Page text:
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Physics > Kinetic Theory > Law of Equipartition of Energy
Kinetic Theory

Law of Equipartition of Energy

A single atom is free to move in space along the X, Y and Z axis. However, each of these movements requires energy. This is derived from the energy held by the atom. The Law of Equipartition of Energy defines the allocation of energy to each motion of the atom (translational, rotational and vibrational). Before we understand this law, let’s understand a concept called ‘Degrees of Freedom’.

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Degrees of Freedom

Imagine a single atom. In a three dimensional space, it can move freely along the X, Y and Z axis. Motion from one point to another is also known as translation. Hence, this movement along the three axes is called translational movement. If you have to specify the location of this atom, then you need three coordinates (x, y, and z).

We can also say that a single atom has 3 Degrees of Freedom. Most monoatomic molecules (i.e. molecules having a single atom like Argon) have 3 translational degrees of freedom, provided their movement is unrestricted.

Law of Equipartition of Energy

(Source: Wikipedia)

Let’s now imagine a diatomic molecule (a molecule having two atoms like O2 or N2). Apart from the three translational degrees of freedom, these molecules can also rotate around the centre of mass. Two such rotations are possible along the axis normal to the axis that joins the two atoms.

This adds two additional degrees of freedom (rotational) to the molecule. In simpler words, to specify the location of the molecule, you would need the X, Y and Z coordinates along with the rotational coordinates of the individual atoms.

It is important to note here that these diatomic molecules are not rigid rotators (where molecules do not vibrate) at all temperatures. Along with the translational and rotational movements, diatomic molecules also oscillate along the interatomic axis like a single dimensional oscillator. This adds a vibrational degree of freedom to such molecules.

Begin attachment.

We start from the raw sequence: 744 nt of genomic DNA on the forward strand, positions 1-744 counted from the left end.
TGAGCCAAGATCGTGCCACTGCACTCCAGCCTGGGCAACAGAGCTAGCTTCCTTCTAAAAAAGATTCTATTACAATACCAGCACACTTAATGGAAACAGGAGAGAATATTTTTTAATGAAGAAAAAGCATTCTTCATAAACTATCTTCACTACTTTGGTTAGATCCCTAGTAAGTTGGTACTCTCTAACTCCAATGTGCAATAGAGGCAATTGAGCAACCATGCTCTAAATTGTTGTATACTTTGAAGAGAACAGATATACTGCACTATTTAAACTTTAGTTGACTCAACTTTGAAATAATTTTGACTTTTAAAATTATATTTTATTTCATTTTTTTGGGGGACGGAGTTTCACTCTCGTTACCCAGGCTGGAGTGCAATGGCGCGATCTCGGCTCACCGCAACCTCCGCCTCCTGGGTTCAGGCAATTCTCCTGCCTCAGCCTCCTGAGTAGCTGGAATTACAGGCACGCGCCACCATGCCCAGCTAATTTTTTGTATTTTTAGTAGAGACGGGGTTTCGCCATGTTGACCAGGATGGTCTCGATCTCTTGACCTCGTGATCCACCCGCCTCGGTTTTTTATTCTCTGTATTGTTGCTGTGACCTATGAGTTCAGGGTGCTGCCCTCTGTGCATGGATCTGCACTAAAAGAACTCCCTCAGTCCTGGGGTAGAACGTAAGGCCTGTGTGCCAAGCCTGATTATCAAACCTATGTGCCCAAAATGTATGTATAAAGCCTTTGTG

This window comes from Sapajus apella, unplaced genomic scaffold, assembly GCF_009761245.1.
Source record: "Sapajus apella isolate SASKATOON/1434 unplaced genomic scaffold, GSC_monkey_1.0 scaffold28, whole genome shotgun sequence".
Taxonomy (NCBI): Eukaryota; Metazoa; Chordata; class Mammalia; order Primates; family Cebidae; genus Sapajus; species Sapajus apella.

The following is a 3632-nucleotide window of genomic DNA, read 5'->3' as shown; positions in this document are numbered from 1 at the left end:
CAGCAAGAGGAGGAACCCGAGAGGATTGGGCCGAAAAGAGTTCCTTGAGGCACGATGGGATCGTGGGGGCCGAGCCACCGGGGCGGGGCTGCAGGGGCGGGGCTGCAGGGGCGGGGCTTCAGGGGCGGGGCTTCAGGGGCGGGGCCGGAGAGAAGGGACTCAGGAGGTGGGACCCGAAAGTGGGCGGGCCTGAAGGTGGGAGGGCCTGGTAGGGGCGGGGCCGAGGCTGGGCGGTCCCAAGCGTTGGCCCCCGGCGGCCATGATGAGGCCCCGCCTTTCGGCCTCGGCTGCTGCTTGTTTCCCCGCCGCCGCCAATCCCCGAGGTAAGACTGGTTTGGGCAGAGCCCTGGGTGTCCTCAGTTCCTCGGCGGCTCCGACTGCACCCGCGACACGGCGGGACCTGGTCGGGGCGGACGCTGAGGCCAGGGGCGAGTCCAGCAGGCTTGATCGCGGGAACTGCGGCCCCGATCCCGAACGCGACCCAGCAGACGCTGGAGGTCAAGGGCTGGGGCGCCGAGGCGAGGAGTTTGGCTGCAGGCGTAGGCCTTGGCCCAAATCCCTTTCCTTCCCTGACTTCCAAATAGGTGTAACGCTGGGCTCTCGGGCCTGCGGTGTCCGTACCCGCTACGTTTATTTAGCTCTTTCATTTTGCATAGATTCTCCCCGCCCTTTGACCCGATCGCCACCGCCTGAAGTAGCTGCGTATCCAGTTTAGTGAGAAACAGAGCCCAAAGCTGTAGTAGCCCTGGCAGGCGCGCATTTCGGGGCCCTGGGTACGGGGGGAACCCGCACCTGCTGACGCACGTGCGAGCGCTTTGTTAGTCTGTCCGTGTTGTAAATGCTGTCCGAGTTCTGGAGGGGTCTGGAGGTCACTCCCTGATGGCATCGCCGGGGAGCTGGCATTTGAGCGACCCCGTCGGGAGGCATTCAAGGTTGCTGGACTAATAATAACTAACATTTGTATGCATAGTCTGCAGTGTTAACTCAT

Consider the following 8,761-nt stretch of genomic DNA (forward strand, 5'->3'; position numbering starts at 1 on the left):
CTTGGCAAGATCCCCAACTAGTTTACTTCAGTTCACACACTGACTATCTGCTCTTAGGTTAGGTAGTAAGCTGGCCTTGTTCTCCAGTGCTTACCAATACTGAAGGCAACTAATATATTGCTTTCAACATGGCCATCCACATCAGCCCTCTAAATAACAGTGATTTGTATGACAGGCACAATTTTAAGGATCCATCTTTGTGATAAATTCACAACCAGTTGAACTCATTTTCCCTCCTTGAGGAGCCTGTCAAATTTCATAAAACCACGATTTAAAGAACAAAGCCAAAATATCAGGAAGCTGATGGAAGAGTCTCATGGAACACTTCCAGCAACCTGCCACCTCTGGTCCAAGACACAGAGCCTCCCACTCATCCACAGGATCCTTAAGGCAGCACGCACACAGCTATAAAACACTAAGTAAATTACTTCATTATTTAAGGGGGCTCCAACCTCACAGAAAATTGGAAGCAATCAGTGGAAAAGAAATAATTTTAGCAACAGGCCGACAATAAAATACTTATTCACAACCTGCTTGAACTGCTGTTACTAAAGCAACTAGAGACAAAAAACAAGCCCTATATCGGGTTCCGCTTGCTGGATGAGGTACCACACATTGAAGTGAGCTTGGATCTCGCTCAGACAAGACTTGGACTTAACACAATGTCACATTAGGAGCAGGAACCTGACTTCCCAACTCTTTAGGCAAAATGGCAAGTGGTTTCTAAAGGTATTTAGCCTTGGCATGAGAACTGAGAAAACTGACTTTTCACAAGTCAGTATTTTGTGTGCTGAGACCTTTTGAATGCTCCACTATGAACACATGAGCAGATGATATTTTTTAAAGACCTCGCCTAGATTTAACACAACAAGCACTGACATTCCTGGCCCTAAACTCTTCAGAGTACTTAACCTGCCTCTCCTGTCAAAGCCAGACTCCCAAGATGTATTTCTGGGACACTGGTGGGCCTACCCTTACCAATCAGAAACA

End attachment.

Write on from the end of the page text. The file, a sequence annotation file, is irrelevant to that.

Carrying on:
Hence, to specify the location of a diatomic molecule, you would finally need the X, Y and Z coordinates along with the rotational and vibrational coordinates. So, in a nutshell, Degrees of Freedom is nothing but the number of ways in which a molecule can move. This forms the basis of the Law of Equipartition of Energy.

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Law of Equipartition of Energy

The law states that: “In thermal equilibrium, the total energy of the molecule is divided equally among all Degrees of Freedom of motion”. Before delving into the calculations, let’s understand the law better. If a molecule has 1000 units of energy and 5 degrees of freedom (which includes translational, rotational and vibrational movements), then the molecule allocates 200 units of energy to each motion.

Now, let us look at some equations!

Kinetic Energy of a single molecule: KE = 1/2 mv2. A gas in thermal equilibrium at temperature T, the average Energy is:

Eavg = 1/2 mvx+ 1/2 mvy2 + 1/2 mvz = 1/2KT + 1/2 KT + 1/2 KT = 3/2 KT

where K = Boltzmann’s constant. In case of a monoatomic molecule, since there is only translational motion, the energy allotted to each motion is 1/2KT. This is calculated by dividing total energy by the degrees of freedom:

3/2 KT ÷ 3 = 1/2 KT

In case of a diatomic molecule, translational, rotational and vibrational movements are involved. Hence the Energy component of translational motion= 1/2 mvx+ 1/2 mvy2 + 1/2 mvz2. Energy component of rotational motion= 1/2 I1w1+ 1/2 I2w22  {I1 & I2 moments of inertia. w1 & w2 are angular speeds}

And, the energy component of vibrational motion= 1/2 m (dy/dt)2+ 1/2 ky2. Where k is the force constant of the oscillator and y is the vibrational coordinate. It is important to note here that this has both kinetic and potential modes.

According to the Law of Equipartition of Energy, in thermal equilibrium, the total energy is distributed equally among all energy modes. While the translational and rotational motion contributes ½ KT to the total energy, vibrational motion contributes 2 x 1/2KT = KT since it has both kinetic and potential energy modes.

Some Questions for You:

Q: ‘N moles of a diatomic gas in a cylinder are at a temperature T. Heat is supplied to the cylinder such that the temperature remains constant but n moles of the diatomic gas get converted into monatomic gas. What is the change in the total kinetic energy of the gas?

A) 5/2 nRT       B) 1/2 nRT      C) 0          D) 3/2 nRT

Solution: D) Initial K.E. = (3/2) nRT . Number of moles in the final sample = 2n

Since the gas is changed to monoatomic gas, we have: K.E. of the final sample = (3/2)×2nRT

Hence, the change in the K.E. = 3nRT – (3/2) nRT = 3/2 nRT.

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